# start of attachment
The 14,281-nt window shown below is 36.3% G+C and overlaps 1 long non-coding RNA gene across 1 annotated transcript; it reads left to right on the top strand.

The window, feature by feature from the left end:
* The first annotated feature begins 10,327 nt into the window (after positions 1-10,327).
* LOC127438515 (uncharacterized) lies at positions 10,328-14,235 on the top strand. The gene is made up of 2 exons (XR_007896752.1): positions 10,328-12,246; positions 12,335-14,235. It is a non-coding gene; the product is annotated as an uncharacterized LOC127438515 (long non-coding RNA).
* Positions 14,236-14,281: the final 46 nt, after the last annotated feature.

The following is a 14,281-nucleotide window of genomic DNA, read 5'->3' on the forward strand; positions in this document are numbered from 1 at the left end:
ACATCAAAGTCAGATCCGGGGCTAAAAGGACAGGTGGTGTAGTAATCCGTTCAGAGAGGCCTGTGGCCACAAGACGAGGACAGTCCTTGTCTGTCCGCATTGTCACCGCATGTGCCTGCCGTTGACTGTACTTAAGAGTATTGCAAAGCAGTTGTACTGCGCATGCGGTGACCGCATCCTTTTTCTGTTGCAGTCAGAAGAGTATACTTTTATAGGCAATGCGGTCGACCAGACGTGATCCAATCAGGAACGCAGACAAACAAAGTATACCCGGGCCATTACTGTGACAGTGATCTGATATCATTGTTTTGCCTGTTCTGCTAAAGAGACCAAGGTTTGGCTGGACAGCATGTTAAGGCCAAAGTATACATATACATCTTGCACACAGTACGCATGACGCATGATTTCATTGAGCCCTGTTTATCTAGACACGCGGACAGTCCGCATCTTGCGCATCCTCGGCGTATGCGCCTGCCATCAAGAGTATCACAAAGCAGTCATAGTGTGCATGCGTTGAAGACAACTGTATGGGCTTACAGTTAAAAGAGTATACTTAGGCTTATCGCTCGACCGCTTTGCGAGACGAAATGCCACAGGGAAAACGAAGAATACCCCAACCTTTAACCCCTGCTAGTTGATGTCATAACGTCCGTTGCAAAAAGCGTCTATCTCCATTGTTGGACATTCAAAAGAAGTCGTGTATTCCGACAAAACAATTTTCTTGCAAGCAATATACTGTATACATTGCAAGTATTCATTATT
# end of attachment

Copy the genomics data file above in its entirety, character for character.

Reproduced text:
The 14,281-nt window shown below is 36.3% G+C and overlaps 1 long non-coding RNA gene across 1 annotated transcript; it reads left to right on the top strand.

The window, feature by feature from the left end:
* The first annotated feature begins 10,327 nt into the window (after positions 1-10,327).
* LOC127438515 (uncharacterized) lies at positions 10,328-14,235 on the top strand. The gene is made up of 2 exons (XR_007896752.1): positions 10,328-12,246; positions 12,335-14,235. It is a non-coding gene; the product is annotated as an uncharacterized LOC127438515 (long non-coding RNA).
* Positions 14,236-14,281: the final 46 nt, after the last annotated feature.

The following is a 14,281-nucleotide window of genomic DNA, read 5'->3' on the forward strand; positions in this document are numbered from 1 at the left end:
ACATCAAAGTCAGATCCGGGGCTAAAAGGACAGGTGGTGTAGTAATCCGTTCAGAGAGGCCTGTGGCCACAAGACGAGGACAGTCCTTGTCTGTCCGCATTGTCACCGCATGTGCCTGCCGTTGACTGTACTTAAGAGTATTGCAAAGCAGTTGTACTGCGCATGCGGTGACCGCATCCTTTTTCTGTTGCAGTCAGAAGAGTATACTTTTATAGGCAATGCGGTCGACCAGACGTGATCCAATCAGGAACGCAGACAAACAAAGTATACCCGGGCCATTACTGTGACAGTGATCTGATATCATTGTTTTGCCTGTTCTGCTAAAGAGACCAAGGTTTGGCTGGACAGCATGTTAAGGCCAAAGTATACATATACATCTTGCACACAGTACGCATGACGCATGATTTCATTGAGCCCTGTTTATCTAGACACGCGGACAGTCCGCATCTTGCGCATCCTCGGCGTATGCGCCTGCCATCAAGAGTATCACAAAGCAGTCATAGTGTGCATGCGTTGAAGACAACTGTATGGGCTTACAGTTAAAAGAGTATACTTAGGCTTATCGCTCGACCGCTTTGCGAGACGAAATGCCACAGGGAAAACGAAGAATACCCCAACCTTTAACCCCTGCTAGTTGATGTCATAACGTCCGTTGCAAAAAGCGTCTATCTCCATTGTTGGACATTCAAAAGAAGTCGTGTATTCCGACAAAACAATTTTCTTGCAAGCAATATACTGTATACATTGCAAGTATTCATTATT